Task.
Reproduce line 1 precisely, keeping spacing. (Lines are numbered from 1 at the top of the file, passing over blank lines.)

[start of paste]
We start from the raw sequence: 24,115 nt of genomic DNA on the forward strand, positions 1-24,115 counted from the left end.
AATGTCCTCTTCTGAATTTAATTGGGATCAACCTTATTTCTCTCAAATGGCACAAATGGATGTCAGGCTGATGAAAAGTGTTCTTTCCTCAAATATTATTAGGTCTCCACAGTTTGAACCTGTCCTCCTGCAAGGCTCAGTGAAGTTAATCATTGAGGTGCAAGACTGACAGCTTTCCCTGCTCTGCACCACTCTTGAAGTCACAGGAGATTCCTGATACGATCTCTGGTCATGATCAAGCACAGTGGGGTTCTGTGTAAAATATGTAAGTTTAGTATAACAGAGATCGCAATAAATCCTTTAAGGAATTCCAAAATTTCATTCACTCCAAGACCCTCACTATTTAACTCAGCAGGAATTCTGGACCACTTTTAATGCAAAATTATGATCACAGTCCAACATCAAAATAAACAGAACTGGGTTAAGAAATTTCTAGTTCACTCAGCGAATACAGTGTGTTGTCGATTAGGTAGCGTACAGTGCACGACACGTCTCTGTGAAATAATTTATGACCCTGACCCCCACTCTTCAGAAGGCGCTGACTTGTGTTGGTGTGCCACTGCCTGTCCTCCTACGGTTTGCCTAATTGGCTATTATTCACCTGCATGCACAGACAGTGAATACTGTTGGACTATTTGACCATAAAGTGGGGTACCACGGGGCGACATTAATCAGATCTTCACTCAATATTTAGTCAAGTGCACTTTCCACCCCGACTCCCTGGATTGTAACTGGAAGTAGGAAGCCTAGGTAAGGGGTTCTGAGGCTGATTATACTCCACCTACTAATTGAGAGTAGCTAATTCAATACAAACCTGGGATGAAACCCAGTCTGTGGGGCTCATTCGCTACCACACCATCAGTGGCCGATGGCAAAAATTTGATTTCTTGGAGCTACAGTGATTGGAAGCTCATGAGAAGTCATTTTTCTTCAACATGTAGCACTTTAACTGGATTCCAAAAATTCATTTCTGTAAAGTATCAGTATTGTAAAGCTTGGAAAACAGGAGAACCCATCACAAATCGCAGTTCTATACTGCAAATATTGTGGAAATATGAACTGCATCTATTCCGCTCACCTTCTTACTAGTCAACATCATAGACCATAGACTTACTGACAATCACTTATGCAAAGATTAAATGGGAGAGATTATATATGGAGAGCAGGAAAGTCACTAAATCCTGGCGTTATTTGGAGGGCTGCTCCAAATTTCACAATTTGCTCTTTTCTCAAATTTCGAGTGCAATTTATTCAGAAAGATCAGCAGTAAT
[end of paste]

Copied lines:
We start from the raw sequence: 24,115 nt of genomic DNA on the forward strand, positions 1-24,115 counted from the left end.